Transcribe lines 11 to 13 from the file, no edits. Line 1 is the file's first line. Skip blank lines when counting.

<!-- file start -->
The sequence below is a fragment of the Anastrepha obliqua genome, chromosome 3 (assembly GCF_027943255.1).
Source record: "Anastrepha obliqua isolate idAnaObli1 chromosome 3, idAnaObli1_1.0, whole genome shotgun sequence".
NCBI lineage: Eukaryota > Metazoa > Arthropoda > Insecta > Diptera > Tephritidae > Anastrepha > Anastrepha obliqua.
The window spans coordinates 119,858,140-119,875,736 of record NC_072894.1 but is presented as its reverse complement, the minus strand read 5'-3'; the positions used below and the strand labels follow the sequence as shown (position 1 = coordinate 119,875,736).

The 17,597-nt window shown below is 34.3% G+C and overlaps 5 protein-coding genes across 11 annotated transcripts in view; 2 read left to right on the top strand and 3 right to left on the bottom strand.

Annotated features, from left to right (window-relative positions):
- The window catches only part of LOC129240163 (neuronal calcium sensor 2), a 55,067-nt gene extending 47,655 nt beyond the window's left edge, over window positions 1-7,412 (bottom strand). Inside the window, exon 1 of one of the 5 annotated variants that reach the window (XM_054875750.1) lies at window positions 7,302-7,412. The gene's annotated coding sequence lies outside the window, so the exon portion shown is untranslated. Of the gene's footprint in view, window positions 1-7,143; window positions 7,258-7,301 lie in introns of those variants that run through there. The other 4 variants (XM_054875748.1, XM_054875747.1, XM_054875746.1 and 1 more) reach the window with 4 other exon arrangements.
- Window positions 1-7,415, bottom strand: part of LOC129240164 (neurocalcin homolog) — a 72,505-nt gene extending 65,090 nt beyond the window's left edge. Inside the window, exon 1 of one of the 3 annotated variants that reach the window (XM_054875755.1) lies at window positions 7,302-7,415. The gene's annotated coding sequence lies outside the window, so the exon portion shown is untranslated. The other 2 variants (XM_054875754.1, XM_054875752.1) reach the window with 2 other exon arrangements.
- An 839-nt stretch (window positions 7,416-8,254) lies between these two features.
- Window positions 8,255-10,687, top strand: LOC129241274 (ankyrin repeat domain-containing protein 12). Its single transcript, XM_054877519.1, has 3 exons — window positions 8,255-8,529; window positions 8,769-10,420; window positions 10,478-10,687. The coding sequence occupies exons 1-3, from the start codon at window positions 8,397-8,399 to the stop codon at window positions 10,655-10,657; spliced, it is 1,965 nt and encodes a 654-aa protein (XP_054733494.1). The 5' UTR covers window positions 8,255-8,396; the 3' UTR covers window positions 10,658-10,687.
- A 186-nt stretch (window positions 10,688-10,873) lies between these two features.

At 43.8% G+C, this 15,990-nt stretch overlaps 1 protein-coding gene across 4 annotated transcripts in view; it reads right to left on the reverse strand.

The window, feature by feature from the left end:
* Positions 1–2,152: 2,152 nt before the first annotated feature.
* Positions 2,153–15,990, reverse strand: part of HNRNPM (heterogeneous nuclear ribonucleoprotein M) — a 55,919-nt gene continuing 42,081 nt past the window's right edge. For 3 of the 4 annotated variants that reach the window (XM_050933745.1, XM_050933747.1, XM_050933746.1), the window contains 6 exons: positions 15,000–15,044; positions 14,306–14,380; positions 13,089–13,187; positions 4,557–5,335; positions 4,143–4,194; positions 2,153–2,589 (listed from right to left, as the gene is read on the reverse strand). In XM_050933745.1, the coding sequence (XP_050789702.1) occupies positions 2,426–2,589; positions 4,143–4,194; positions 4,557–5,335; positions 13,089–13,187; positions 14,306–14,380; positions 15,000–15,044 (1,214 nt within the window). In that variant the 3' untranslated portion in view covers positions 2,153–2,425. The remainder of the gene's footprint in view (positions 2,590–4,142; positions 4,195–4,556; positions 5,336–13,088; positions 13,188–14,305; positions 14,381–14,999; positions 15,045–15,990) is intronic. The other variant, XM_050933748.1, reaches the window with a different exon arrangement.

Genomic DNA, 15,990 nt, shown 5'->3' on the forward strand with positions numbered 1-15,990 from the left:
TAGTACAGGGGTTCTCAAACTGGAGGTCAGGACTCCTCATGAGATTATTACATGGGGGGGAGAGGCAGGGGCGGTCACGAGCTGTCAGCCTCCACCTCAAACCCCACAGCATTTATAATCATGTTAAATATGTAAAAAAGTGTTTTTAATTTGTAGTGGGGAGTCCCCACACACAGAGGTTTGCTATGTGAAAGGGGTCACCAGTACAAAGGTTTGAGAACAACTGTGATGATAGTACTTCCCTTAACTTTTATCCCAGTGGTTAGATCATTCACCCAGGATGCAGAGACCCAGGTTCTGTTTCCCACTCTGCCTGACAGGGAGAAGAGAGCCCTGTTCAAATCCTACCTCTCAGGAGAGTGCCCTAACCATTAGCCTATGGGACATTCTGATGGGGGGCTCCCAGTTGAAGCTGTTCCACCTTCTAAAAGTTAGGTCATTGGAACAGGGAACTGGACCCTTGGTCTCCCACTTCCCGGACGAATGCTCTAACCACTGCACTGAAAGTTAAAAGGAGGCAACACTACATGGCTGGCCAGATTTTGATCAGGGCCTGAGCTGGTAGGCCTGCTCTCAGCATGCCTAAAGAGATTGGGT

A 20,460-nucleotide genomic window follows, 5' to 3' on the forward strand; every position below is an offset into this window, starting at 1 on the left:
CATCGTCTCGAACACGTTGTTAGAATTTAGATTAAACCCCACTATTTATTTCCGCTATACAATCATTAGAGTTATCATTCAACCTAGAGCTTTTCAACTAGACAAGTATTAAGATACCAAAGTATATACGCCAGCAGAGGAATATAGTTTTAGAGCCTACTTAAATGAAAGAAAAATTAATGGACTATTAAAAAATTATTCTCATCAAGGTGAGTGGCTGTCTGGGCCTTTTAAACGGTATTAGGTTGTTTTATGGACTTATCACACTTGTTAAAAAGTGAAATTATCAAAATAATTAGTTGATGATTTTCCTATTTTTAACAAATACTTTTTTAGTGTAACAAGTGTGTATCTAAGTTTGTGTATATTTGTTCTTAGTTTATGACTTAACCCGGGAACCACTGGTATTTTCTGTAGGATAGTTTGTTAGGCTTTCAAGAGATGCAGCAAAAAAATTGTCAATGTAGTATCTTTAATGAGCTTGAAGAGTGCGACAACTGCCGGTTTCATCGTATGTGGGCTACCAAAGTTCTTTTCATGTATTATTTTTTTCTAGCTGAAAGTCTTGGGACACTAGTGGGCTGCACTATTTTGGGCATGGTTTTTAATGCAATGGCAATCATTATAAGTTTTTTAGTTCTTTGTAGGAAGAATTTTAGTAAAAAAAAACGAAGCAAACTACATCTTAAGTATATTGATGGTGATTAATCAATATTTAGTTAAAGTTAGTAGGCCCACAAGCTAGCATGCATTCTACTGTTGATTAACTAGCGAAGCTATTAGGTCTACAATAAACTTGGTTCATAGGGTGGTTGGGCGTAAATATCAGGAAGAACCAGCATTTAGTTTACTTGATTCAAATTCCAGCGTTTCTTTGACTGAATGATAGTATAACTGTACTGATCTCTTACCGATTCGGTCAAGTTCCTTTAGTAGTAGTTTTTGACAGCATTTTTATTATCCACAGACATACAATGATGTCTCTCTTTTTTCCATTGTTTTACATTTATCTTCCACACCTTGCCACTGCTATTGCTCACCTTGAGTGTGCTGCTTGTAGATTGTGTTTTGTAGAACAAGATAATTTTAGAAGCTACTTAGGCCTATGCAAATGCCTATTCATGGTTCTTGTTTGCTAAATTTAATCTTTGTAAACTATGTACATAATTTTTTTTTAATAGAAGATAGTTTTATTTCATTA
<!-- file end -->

- A 186-nt stretch (window positions 10,688-10,873) lies between these two features.

At 43.8% G+C, this 15,990-nt stretch overlaps 1 protein-coding gene across 4 annotated transcripts in view; it reads right to left on the reverse strand.

The window, feature by feature from the left end: